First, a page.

Erl King

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Song XV of the Dichterliebe by R. Schumann and The Erl-King by Fr. Schubert are both highly dynamic 19th century pieces, however they are both extremely dissimilar in there own domains. As typical 19th century music, each of these pieces tells a story through a mix of the music and lyrics. The two composers have use a blend of key, tempo and rhythm to portray there story to the audience. Another strong provider to the story is the singers, through the use of dynamics and the singer's individual interpretation of the lyrics.

Song XV of the Dichterliebe by R. Schumann is a happy song expressing a man's love for a woman, as the majority of 19th century or Romantic music was. Apart from the words in the song there are other indications of this song being happy, such as being in the key of C major with a variety of modulations to different keys, and having dotted rhythms throughout the piece. The singer in this piece of music uses a variety of dynamics along with a moving melody to convey his joy of finding his new found love. These are just a few indications of the joy being expressed all the way through this piece.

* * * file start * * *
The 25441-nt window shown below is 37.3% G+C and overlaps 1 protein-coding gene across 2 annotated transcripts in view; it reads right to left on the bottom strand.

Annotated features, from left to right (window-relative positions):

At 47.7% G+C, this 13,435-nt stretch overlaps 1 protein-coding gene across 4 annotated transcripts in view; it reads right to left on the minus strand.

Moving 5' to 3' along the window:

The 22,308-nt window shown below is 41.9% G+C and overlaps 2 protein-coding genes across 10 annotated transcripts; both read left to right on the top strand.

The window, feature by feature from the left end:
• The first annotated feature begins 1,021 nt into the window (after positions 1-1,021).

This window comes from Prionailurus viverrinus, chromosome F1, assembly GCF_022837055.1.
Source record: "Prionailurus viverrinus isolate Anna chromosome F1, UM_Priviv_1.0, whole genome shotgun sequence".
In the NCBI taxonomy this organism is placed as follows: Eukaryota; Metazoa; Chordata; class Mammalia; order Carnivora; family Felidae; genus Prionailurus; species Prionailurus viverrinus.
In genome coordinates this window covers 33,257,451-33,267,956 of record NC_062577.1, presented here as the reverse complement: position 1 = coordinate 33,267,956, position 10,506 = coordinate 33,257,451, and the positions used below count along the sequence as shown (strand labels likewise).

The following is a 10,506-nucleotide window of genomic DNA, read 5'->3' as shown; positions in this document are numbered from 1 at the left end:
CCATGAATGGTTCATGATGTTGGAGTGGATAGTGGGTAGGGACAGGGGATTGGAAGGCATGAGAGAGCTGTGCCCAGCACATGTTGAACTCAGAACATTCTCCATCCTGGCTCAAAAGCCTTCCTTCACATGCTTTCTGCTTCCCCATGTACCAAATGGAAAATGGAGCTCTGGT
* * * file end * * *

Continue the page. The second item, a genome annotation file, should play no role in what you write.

The Erl-King by Fr. Schubert is a sadder piece of music about a delusional son being carried in his dad's arms, dying of a fever. The Erl-King is trying to convince the little boy to let him go with him to the after life. The composer Fr. Schubert uses the key of G minor to show the sadness of the song. The piano in this piece plays the role of the horse running; the composer creates this affect by playing triplets on the piano. The singer has the difficult job of singing three different people, the father, the son and the Erl-King. The singer creates the voice of the father in his normal tone, for the son he sings in a high pitched tone and for the Erl-King he puts on a husky voice. As the piece is coming to a climax the piano is playing incredibly fast and the singer is singing louder.

As determined above, song XV of the Dichterliebe by R....
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